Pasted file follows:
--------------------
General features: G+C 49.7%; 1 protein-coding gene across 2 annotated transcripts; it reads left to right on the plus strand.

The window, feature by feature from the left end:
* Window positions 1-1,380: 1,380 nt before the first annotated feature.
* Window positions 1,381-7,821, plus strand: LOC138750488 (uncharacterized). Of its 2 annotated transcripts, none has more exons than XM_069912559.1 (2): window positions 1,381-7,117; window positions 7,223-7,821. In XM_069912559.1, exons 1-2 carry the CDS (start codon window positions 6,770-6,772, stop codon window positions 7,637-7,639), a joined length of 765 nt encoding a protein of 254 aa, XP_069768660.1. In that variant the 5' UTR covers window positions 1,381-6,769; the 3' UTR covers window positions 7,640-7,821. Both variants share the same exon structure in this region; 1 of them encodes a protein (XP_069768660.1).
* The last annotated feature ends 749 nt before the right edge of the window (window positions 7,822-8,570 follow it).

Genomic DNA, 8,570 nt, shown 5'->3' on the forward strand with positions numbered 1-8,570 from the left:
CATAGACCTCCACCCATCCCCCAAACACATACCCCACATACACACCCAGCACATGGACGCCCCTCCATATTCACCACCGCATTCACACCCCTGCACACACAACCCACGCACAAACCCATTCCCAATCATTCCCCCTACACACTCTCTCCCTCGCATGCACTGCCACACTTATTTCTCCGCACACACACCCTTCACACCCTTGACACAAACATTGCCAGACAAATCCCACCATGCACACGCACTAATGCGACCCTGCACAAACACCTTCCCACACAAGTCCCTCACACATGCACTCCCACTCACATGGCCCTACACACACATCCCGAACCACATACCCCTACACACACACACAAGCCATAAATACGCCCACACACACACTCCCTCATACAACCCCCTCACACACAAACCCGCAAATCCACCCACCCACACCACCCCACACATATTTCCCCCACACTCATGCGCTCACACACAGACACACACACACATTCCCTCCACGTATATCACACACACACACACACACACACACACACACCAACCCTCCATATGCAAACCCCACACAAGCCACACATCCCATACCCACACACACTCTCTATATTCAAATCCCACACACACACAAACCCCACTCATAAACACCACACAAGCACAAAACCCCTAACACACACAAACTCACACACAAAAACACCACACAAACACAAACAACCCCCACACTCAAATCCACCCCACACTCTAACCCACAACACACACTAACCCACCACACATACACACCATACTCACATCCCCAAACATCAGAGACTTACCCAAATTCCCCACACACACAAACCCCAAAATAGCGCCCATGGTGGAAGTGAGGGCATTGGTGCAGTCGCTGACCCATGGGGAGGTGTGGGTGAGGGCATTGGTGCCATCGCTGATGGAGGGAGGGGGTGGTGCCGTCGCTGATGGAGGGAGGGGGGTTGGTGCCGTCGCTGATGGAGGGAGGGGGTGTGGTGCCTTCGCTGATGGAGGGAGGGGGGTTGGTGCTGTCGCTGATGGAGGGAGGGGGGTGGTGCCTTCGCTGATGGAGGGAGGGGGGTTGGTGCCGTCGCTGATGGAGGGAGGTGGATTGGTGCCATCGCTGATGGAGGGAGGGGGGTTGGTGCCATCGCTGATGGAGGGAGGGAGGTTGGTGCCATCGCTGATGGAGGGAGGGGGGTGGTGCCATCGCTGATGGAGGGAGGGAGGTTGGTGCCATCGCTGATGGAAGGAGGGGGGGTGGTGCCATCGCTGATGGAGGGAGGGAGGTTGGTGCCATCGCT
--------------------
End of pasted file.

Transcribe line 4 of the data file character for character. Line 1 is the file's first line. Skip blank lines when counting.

* Window positions 1,381-7,821, plus strand: LOC138750488 (uncharacterized). Of its 2 annotated transcripts, none has more exons than XM_069912559.1 (2): window positions 1,381-7,117; window positions 7,223-7,821. In XM_069912559.1, exons 1-2 carry the CDS (start codon window positions 6,770-6,772, stop codon window positions 7,637-7,639), a joined length of 765 nt encoding a protein of 254 aa, XP_069768660.1. In that variant the 5' UTR covers window positions 1,381-6,769; the 3' UTR covers window positions 7,640-7,821. Both variants share the same exon structure in this region; 1 of them encodes a protein (XP_069768660.1).